I'd put 4 miles and one water station behind me before getting my first glimpse of scenery outside of a narrow beam of artificial light.  Topping out on a high point and breaking out from under the trees, I was greeted by the sprawling lights of the city way down below and, high overhead, the towering red lights of Reading's iconic (though eternally peculiar) Pagoda perched on the edge of the ridge.  Passing beneath the out of place structure, I was further greeted by enthusiastic race supporters and the offer of my choice of beer or water (though conflicted, I went with the water).  A few strides later, the pagoda and its corresponding brightness vanished back into the darkness.

Thinking that all of the climbing was behind me (being unfamiliar with the course and unaided by sunlight, I have little idea of how much or how little elevation gain there was), I struggled a bit with an unexpected incline that presented itself soon thereafter.  It was the first time that night that my legs felt heavy.  After suffering a slowed pace for a couple of hundred yards, I sucked it up and got back to running hard.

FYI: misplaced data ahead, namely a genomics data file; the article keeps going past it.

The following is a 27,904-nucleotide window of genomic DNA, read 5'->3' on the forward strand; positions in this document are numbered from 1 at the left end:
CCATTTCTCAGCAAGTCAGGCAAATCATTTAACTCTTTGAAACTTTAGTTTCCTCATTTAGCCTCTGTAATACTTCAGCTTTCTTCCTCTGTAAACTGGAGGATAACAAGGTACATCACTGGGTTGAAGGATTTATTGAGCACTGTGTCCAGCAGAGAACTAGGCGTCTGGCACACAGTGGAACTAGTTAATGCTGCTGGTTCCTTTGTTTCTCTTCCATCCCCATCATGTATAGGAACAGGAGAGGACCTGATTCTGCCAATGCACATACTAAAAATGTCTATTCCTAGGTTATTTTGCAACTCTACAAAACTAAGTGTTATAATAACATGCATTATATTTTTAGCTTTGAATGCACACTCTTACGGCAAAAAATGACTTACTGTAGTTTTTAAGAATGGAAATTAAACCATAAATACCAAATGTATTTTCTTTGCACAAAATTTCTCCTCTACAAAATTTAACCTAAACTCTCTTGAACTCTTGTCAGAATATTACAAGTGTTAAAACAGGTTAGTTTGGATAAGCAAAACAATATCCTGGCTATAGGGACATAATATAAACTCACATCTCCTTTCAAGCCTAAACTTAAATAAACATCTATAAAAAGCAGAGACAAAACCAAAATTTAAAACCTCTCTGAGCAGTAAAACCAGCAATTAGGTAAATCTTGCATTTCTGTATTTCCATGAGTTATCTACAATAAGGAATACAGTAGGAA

Most of the remaining track was technical but manageable downhill before one last kicker that consisted of having to clamber over a guardrail before hitting a steep, rocky stretch that ultimately deposited me within sight of the finish line.

I passed the time clock at 52:44 and, as the start/finish was strategically located in the biergarten of the Reading Liederkranz (Did I mention that it's located on Spook Lane?  How Halloween-y.), I headed straight for the beer I'd passed up at the Pagoda water station.  Authentic German accordion music played by an authentic German (at least he looked the part) escorted me to a fine post-race thirst-quenching lager.